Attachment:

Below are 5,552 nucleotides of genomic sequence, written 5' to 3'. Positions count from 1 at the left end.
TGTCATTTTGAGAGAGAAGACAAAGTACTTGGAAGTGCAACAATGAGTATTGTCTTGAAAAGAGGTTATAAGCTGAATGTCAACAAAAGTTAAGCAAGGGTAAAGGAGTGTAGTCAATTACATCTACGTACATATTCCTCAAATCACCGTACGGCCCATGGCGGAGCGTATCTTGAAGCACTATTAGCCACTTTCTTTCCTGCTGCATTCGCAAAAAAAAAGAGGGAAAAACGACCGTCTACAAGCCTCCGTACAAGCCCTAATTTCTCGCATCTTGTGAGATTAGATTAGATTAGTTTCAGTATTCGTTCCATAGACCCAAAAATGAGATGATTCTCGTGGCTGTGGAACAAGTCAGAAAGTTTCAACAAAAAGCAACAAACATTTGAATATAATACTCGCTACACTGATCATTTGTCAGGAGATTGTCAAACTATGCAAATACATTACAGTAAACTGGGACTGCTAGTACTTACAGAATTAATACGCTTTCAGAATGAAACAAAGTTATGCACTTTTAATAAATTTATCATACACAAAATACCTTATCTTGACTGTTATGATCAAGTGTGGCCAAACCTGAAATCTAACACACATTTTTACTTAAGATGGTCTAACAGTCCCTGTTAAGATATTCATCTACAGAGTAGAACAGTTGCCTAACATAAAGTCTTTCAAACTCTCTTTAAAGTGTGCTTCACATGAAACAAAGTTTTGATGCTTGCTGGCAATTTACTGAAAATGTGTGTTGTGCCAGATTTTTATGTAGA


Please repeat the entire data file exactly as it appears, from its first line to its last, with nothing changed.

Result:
Below are 5,552 nucleotides of genomic sequence, written 5' to 3'. Positions count from 1 at the left end.
TGTCATTTTGAGAGAGAAGACAAAGTACTTGGAAGTGCAACAATGAGTATTGTCTTGAAAAGAGGTTATAAGCTGAATGTCAACAAAAGTTAAGCAAGGGTAAAGGAGTGTAGTCAATTACATCTACGTACATATTCCTCAAATCACCGTACGGCCCATGGCGGAGCGTATCTTGAAGCACTATTAGCCACTTTCTTTCCTGCTGCATTCGCAAAAAAAAAGAGGGAAAAACGACCGTCTACAAGCCTCCGTACAAGCCCTAATTTCTCGCATCTTGTGAGATTAGATTAGATTAGTTTCAGTATTCGTTCCATAGACCCAAAAATGAGATGATTCTCGTGGCTGTGGAACAAGTCAGAAAGTTTCAACAAAAAGCAACAAACATTTGAATATAATACTCGCTACACTGATCATTTGTCAGGAGATTGTCAAACTATGCAAATACATTACAGTAAACTGGGACTGCTAGTACTTACAGAATTAATACGCTTTCAGAATGAAACAAAGTTATGCACTTTTAATAAATTTATCATACACAAAATACCTTATCTTGACTGTTATGATCAAGTGTGGCCAAACCTGAAATCTAACACACATTTTTACTTAAGATGGTCTAACAGTCCCTGTTAAGATATTCATCTACAGAGTAGAACAGTTGCCTAACATAAAGTCTTTCAAACTCTCTTTAAAGTGTGCTTCACATGAAACAAAGTTTTGATGCTTGCTGGCAATTTACTGAAAATGTGTGTTGTGCCAGATTTTTATGTAGA